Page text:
Build-A-Pelago , the invitational challenge to passionate bicycle framebuilders is going full speed ahead and the frame builders have been working their assess off. We are introducing all the builders as the spring moves on and next in line is Eetu Pajala, a 38-year-old windpark-builder from Helsinki, Finland. Building windparks and bicycles? Nice combo, Eetu!
When did you start building frames and why?
I may have chopped and reassembled my first frame in 2013. Since then I got a little more serious, but I only build a couple frames a year. I suppose, when I started I was broke and needed a certain kind of bike. Then I felt like improving on it. After a while you are not really improving the bike, but yourself. You start noticing small things in the geometry and fit of bikes and it really quite interesting. Some things a purely aesthetic decisions but there are a lot of structural decisions that limit the build, like how to fit a certain crankset or brakes on the frame. My way of life seems to be failing in everything in order to improve the next time and that forces me to keep on building.
What excites you right now?
I’ve been working on split bike designs for a couple of years now. I used to travel for work a lot and lugging around a bicycle at airports and in trains was tough. I actually finished two split bikes and managed to travel for a holiday in Japan just as the epidemic was starting. We were in Osaka in mid March and my girlfriend was worried that Finland would be closed off and we’d be stuck in Japan forever. But the bikes work perfectly and we saved a ton in luggage fees. It was pretty interesting how everyone in Finland was interested in my girlfriend’s 20” split minivelo, but in Japan minivelos are super normal and my 650b split stavanger got the attention. My personal opinion is that there is a shift coming in wheel sizes towards 26” – it’s a versatile size that doesn’t cause so many clearance issues with smaller frames.
Biggest dream as a builder?
That my bicycle frames were still ridden a hundred years from now. I have my grandfather’s first bicycle hanging on the wall of a workshop, waiting to be refurbished and I have no idea who made it, but they did a great job.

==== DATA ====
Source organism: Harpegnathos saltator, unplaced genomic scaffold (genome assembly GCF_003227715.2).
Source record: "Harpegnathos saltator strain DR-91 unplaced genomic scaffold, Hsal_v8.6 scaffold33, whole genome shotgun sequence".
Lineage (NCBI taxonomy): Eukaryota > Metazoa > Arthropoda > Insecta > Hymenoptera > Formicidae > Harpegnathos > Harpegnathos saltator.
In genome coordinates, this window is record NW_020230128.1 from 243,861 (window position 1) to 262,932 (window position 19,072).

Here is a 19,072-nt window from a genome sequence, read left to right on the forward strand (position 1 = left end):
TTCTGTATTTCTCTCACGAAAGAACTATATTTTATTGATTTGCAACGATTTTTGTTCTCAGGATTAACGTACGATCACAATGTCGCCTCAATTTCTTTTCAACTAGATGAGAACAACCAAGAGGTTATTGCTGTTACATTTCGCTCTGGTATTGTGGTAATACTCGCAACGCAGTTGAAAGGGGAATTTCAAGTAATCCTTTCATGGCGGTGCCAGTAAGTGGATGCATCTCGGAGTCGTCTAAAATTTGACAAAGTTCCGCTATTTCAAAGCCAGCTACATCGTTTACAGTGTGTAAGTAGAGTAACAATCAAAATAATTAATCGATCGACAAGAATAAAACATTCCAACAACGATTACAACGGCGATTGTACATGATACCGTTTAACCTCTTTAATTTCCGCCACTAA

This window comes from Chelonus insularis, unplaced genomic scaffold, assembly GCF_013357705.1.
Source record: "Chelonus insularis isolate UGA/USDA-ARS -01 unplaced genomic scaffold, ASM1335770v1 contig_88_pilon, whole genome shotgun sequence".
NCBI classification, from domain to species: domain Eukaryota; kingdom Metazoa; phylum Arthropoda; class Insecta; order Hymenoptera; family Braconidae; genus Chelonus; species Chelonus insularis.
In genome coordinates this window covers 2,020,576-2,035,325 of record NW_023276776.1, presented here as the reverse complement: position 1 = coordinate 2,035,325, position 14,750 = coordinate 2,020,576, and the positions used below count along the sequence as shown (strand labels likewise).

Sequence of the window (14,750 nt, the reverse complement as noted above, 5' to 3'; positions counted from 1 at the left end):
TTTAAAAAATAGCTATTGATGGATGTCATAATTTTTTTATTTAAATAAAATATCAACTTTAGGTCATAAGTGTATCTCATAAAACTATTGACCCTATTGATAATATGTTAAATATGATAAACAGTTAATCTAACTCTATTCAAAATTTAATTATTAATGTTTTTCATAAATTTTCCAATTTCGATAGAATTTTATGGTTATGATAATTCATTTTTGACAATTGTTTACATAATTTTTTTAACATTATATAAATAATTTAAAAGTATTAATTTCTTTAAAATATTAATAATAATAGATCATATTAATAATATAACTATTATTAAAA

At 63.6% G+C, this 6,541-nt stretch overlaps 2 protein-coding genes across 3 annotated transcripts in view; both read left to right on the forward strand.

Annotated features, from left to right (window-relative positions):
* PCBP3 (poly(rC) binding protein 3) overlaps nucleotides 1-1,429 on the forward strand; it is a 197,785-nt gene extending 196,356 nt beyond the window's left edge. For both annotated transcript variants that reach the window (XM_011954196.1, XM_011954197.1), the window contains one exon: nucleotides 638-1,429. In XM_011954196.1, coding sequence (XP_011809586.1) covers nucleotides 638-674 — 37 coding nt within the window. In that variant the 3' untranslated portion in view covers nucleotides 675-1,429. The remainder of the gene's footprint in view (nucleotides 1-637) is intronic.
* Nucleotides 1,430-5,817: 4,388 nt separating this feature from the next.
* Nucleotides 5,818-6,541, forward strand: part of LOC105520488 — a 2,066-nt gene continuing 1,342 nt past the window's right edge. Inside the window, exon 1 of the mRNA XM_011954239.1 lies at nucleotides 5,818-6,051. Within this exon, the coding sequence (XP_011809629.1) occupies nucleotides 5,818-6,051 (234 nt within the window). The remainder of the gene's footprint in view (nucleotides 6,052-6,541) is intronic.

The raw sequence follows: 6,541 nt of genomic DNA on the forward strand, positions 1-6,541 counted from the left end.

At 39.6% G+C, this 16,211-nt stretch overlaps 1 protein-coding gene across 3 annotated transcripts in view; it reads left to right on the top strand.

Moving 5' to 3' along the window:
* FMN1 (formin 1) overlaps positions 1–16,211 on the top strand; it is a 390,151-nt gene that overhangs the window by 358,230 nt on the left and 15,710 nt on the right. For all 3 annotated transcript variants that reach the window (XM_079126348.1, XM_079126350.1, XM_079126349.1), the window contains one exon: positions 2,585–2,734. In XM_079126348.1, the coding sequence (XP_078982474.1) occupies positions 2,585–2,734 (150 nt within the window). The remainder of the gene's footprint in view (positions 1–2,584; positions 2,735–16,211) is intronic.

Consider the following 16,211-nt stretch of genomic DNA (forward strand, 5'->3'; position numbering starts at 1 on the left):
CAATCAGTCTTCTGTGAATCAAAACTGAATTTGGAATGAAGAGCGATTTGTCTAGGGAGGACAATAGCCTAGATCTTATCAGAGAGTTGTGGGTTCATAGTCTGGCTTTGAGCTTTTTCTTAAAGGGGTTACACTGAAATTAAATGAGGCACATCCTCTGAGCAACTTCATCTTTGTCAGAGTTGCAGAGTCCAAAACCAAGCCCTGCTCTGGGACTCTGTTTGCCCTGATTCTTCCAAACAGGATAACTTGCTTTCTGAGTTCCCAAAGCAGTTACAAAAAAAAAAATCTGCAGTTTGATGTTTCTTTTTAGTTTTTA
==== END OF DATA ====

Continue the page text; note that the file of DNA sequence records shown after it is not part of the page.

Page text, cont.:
Biggest nightmare as a builder?
My fork failing catastrophically under someone (else). Pretty much anything on a steel frame can go wonky and it is annoying at worst, but you’re in for a pretty intensive dental job if a fork breaks while riding.
Your proudest moment?
I built a fixedgear frame specifically for the 2016 European Cycle Messenger Championships in Copenhagen. In the main race I was 36th and the second fastest Finn. That was pretty great feeling, the combination of engineering and physical prowess I will likely never surpass.
What distinguishes you from other builders?
We all have our baggage. Mine is that I come from a small town, where the closest piece of asphalt was the highway number 8. We had two tv channels and missed out on Teenage Mutant Ninja Turtles, GI Joe and the lot. In the winter my playground was our garage, where my father had a metal shop. That’s where I learned that if I needed something, I should make it myself (money was tight in the early nineties in Finland). And I would never ever ask for help from anyone. So yeah, my distinguishing features are that I overcritizise myself and am unable to accept help from anyone.
Where will you be in five years?
I don’t have a five year plan, but things I’d like to achieve are building my own machine shop and maybe get a master’s degree in engineering. I’m thinking my thesis could be about applying Lean principles to a bicycle workshop.
Thank you Eetu! See more about Eetu and his works here!